Infuriated by the union’s success in barring the closure of 19 public schools, Mayor Michael Bloomberg wondered to reporters last month why any parent would send their children to a “failing school.”
At Christopher Columbus High School, one of the 19, there are as many answers to that question as there are freshmen.
Half of the Bronx school’s 300 ninth graders selected Columbus as part of the high school admissions process. The other half were sent there by the city, sometimes after failing to find slots at other schools. Columbus’s principal, Lisa Fuentes, said a parent came to her last week after nine other Bronx high schools had turned her daughter away. Though she was old enough to be a high school senior, the student had only half the credits she’d need to graduate, making it impossible for her to get a diploma by the year’s end. Now she’s a Columbus student.
Today, I met four freshmen, each with a different story for how she or he came to Columbus. Three of them chose the school. That means that as eighth graders, Leslie Anne Alcantara, Gregory Woodson, and Edwin Santiago listed Columbus among their twelve preferred schools in the high school admissions process.
Later, when the city didn’t put them in Columbus because officials assumed the school would close, these students had to fill out more paperwork in order to enroll. All of them knew going into the school year that the city would likely try a second time to close the school. But few of them understood the city’s phase-out process or that they’d be the last class to graduate from Columbus.
Columbus was Alcantara’s first choice. “My mom wanted me to come here,” she said. “My cousins went here. One is a senior here. And then the two others graduated and are in college.”
She had reservations at first. There were rumors among friends that Columbus had problems with violence. She also knew that the school might close, and wasn’t sure what that meant for her chances of getting into another high school.
“It’s good,” Alcantara, 14, said. “In the beginning, I was scared to come here because I heard things about it. But it’s better than I thought.”
When Woodson put Columbus on his list, he was going against his mother’s wishes. She wanted him to attend Harry Truman High School, another large high school in the Bronx, but one that is not walking distance from Woodson’s doorstop.
“I applied here ’cause it was close and it has a culinary arts class in it,” he said. “My mom said that their [Truman’s] culinary institute is much better, but I said that I didn’t want to go, I didn’t want to travel.”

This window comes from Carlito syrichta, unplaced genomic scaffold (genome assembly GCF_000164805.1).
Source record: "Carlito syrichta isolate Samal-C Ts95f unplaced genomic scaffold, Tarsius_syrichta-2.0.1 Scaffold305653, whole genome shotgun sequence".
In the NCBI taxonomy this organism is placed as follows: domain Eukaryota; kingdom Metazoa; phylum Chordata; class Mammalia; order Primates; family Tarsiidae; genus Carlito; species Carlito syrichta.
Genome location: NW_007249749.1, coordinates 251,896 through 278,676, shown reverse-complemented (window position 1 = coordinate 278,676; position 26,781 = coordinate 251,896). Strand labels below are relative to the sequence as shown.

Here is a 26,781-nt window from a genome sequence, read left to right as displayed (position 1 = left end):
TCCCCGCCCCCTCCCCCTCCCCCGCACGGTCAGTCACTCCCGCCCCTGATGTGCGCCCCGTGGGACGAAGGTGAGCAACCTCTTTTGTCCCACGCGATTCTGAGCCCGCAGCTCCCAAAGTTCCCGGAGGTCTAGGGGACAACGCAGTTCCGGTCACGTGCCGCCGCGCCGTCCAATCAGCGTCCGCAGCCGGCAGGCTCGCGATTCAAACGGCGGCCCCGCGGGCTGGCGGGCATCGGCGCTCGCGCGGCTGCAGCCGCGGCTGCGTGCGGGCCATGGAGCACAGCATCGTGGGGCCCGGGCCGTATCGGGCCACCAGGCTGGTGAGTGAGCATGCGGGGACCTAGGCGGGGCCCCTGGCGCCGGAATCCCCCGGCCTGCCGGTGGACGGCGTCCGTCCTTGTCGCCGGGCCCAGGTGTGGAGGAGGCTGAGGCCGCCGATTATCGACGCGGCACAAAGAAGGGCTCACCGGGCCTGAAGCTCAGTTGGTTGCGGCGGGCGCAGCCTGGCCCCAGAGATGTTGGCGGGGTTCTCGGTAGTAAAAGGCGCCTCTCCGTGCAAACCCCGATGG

Edwin Santiago, 14, also applied to Columbus. Though he was enrolled at the Urban Assembly School for Wildlife Conservation, which runs through the ninth grade, he wanted to find a new school.
“I applied because my old school wasn’t prepared and didn’t have really good teachers,” he said. “And so I decided to come here because I have a family tradition [of going to Columbus].”
One freshman, who did not want her name mentioned, was placed in Columbus by the Department of Education. After eight years in New York City’s public schools, she’d gone to Jamaica for year, and upon her return the city had to find her a spot. Though the city fought against having to place students in schools like Columbus this year, the student said officials gave her a choice between Theodore Roosevelt High School and Columbus. They recommended Columbus, but she said she wasn’t sure why.
Though she’s happy at Columbus, she said she’d likely try to transfer out if the city succeeds in phasing-out the school. “I don’t want to be in a closing school, why would I want to do that?” she said, noting that she’d like to fight the school’s closure, but didn’t think the city would listen to students.
“I like the teachers, but I’ll get used to others,” she said.
The other three students said they would stay and graduate from Columbus, regardless of the school’s future.
“I would stay, just to finish,” Alcantara said.
Woodson said he would stick around, too.
“My mom, she told me so much: ‘Columbus is this and they have a lot of problems there and they’re going to close down,'” he said. “And I’m like, I’m giving it a chance. It’s better than I thought it would be.”